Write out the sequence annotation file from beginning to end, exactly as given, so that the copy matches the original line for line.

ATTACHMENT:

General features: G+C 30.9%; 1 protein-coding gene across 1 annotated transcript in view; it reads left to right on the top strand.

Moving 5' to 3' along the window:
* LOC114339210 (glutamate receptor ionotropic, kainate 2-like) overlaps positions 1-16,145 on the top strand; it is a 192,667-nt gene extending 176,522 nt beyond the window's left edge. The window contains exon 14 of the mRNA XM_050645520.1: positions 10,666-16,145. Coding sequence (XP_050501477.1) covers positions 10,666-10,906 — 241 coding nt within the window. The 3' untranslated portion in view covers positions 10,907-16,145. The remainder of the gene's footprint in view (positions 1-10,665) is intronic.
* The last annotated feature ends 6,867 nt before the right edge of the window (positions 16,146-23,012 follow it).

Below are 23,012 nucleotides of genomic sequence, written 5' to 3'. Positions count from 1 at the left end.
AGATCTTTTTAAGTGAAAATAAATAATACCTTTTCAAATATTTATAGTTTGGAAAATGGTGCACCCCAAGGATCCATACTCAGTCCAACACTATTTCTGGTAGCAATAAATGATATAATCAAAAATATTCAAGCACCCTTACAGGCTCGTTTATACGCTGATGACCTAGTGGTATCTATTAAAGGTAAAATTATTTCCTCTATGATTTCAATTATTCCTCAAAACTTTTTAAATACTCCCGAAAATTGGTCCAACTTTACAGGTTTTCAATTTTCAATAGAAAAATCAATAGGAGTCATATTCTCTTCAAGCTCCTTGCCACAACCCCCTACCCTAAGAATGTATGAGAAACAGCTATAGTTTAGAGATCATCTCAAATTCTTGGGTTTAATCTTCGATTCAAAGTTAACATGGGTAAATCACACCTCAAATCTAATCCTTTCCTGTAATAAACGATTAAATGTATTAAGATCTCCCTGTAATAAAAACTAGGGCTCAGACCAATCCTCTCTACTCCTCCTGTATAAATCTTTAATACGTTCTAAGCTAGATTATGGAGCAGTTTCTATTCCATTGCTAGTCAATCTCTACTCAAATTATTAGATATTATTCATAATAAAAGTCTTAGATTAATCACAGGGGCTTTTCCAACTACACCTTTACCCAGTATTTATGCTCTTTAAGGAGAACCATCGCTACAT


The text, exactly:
General features: G+C 30.9%; 1 protein-coding gene across 1 annotated transcript in view; it reads left to right on the top strand.

Moving 5' to 3' along the window:
* LOC114339210 (glutamate receptor ionotropic, kainate 2-like) overlaps positions 1-16,145 on the top strand; it is a 192,667-nt gene extending 176,522 nt beyond the window's left edge. The window contains exon 14 of the mRNA XM_050645520.1: positions 10,666-16,145. Coding sequence (XP_050501477.1) covers positions 10,666-10,906 — 241 coding nt within the window. The 3' untranslated portion in view covers positions 10,907-16,145. The remainder of the gene's footprint in view (positions 1-10,665) is intronic.
* The last annotated feature ends 6,867 nt before the right edge of the window (positions 16,146-23,012 follow it).

Below are 23,012 nucleotides of genomic sequence, written 5' to 3'. Positions count from 1 at the left end.
AGATCTTTTTAAGTGAAAATAAATAATACCTTTTCAAATATTTATAGTTTGGAAAATGGTGCACCCCAAGGATCCATACTCAGTCCAACACTATTTCTGGTAGCAATAAATGATATAATCAAAAATATTCAAGCACCCTTACAGGCTCGTTTATACGCTGATGACCTAGTGGTATCTATTAAAGGTAAAATTATTTCCTCTATGATTTCAATTATTCCTCAAAACTTTTTAAATACTCCCGAAAATTGGTCCAACTTTACAGGTTTTCAATTTTCAATAGAAAAATCAATAGGAGTCATATTCTCTTCAAGCTCCTTGCCACAACCCCCTACCCTAAGAATGTATGAGAAACAGCTATAGTTTAGAGATCATCTCAAATTCTTGGGTTTAATCTTCGATTCAAAGTTAACATGGGTAAATCACACCTCAAATCTAATCCTTTCCTGTAATAAACGATTAAATGTATTAAGATCTCCCTGTAATAAAAACTAGGGCTCAGACCAATCCTCTCTACTCCTCCTGTATAAATCTTTAATACGTTCTAAGCTAGATTATGGAGCAGTTTCTATTCCATTGCTAGTCAATCTCTACTCAAATTATTAGATATTATTCATAATAAAAGTCTTAGATTAATCACAGGGGCTTTTCCAACTACACCTTTACCCAGTATTTATGCTCTTTAAGGAGAACCATCGCTACAT